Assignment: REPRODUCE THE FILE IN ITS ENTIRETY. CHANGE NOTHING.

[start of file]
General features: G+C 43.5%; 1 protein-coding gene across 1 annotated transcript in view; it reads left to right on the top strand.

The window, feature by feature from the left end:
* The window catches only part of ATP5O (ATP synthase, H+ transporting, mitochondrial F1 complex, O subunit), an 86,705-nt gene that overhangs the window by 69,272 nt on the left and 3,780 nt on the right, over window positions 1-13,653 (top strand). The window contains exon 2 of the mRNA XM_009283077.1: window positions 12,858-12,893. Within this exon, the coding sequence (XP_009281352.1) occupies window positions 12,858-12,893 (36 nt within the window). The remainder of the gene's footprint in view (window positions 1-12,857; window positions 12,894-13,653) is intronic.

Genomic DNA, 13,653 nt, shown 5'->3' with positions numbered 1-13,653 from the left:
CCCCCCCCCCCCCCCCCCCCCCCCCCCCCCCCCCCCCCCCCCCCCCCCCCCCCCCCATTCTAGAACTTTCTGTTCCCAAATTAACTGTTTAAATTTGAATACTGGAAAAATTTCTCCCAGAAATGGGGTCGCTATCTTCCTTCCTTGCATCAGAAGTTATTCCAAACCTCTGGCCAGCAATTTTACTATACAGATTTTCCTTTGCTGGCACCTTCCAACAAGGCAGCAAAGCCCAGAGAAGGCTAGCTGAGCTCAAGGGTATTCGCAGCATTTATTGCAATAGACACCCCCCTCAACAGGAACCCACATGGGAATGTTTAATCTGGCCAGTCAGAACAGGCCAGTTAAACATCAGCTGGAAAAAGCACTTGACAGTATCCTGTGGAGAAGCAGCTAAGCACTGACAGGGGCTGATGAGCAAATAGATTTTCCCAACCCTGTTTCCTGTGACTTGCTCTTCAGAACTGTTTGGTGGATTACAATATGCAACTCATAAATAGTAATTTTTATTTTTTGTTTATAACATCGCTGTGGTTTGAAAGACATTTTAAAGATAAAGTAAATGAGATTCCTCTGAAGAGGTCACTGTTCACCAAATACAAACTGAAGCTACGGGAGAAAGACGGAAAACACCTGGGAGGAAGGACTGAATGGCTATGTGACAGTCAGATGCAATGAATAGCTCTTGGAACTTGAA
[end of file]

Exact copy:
General features: G+C 43.5%; 1 protein-coding gene across 1 annotated transcript in view; it reads left to right on the top strand.

The window, feature by feature from the left end:
* The window catches only part of ATP5O (ATP synthase, H+ transporting, mitochondrial F1 complex, O subunit), an 86,705-nt gene that overhangs the window by 69,272 nt on the left and 3,780 nt on the right, over window positions 1-13,653 (top strand). The window contains exon 2 of the mRNA XM_009283077.1: window positions 12,858-12,893. Within this exon, the coding sequence (XP_009281352.1) occupies window positions 12,858-12,893 (36 nt within the window). The remainder of the gene's footprint in view (window positions 1-12,857; window positions 12,894-13,653) is intronic.

Genomic DNA, 13,653 nt, shown 5'->3' with positions numbered 1-13,653 from the left:
CCCCCCCCCCCCCCCCCCCCCCCCCCCCCCCCCCCCCCCCCCCCCCCCCCCCCCCCATTCTAGAACTTTCTGTTCCCAAATTAACTGTTTAAATTTGAATACTGGAAAAATTTCTCCCAGAAATGGGGTCGCTATCTTCCTTCCTTGCATCAGAAGTTATTCCAAACCTCTGGCCAGCAATTTTACTATACAGATTTTCCTTTGCTGGCACCTTCCAACAAGGCAGCAAAGCCCAGAGAAGGCTAGCTGAGCTCAAGGGTATTCGCAGCATTTATTGCAATAGACACCCCCCTCAACAGGAACCCACATGGGAATGTTTAATCTGGCCAGTCAGAACAGGCCAGTTAAACATCAGCTGGAAAAAGCACTTGACAGTATCCTGTGGAGAAGCAGCTAAGCACTGACAGGGGCTGATGAGCAAATAGATTTTCCCAACCCTGTTTCCTGTGACTTGCTCTTCAGAACTGTTTGGTGGATTACAATATGCAACTCATAAATAGTAATTTTTATTTTTTGTTTATAACATCGCTGTGGTTTGAAAGACATTTTAAAGATAAAGTAAATGAGATTCCTCTGAAGAGGTCACTGTTCACCAAATACAAACTGAAGCTACGGGAGAAAGACGGAAAACACCTGGGAGGAAGGACTGAATGGCTATGTGACAGTCAGATGCAATGAATAGCTCTTGGAACTTGAA